Joanna Dryden questions the American brand’s reliability and practicality as producers of quality sportswear.
With the start of every new year and our proclamations of ‘New Year, New Me!’ comes the inevitable dash to the shops to stock up on sportswear. However, it is no longer good enough to just be practically and comfortably dressed for exercise, you now need to look the part too. So where to shop for this workout chic look? Many of us, it seems, turn to American Apparel. This is a brand that prides itself on its ethics- the majority of the clothes are made in a factory in downtown L.A. by immigrant workers who are paid double the minimum wage- and the simplicity of the products is the unique selling point. Yet this is a brand whose fitness section sells thong bodysuits (£23.00) and unitards (£32.00), without a sports bra in sight; is it really workout friendly?
American Apparel may be a go-to for the fashion conscious youth and it is rare that a day at uni passes without spotting at least one girl in a pair of ‘Disco Pants’, but trying to replicate this look for the gym is perhaps, even for the fashion elite, a step too far. We all want to look our best, but exercise is the one aspect of our lives where we should be a tad more practical (you’ll thank your young self when various body parts are still in the right places and you haven’t been struck by the arthritic limp). However lovely the models wearing this ‘fitness wear’ on the website appear, as they contort their bodies into shapes a Yoga bunny would approve of, this is an unattainable look for myself and many of us who live in the real world.
Workouts in the real world end in a sweaty mess, not rosy glowing faces. One glance in one of the many mirrors lining the gym walls and my sensible alter ego reveals herself and praises the exercise Lord that I invested in those shock-impact trainers, sports bra (however unsightly we all know those things are) and clothes crafted from breathable fabric, rather than striving for the American Apparel look. Just imagine this: me, in an Aerobics class, going for the high kicks in a V-neck thong bodysuit (minus the sports bra), cleavage on full display and a slinky pair of leggings: literally the makings of a horror movie.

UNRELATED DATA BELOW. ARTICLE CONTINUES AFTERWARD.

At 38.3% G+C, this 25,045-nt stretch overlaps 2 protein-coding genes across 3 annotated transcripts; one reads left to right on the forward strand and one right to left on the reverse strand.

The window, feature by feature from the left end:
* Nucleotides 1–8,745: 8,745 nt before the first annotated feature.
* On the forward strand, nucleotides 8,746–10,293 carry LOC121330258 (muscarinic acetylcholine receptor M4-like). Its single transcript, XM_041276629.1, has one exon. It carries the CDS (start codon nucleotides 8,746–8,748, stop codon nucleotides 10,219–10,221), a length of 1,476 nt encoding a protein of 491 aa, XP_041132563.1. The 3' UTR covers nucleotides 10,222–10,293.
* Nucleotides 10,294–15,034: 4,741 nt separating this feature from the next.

And let us not disregard the scandalous antics of founder Dov Charney, various controversial and hyper-sexualised advertising campaigns and the ‘are-you-having-a-laugh?’ price tag. I beg each and every one of you to save the Disco Pants and bodysuits for nights out and be practical, just for once! For those who do want something fashionable and practical, there’s always Stella McCartney for Adidas and Liberty trainers for Nike. These products may cost a little bit more, but they are ultimately an investment; specifically designed for the gym, not the disco.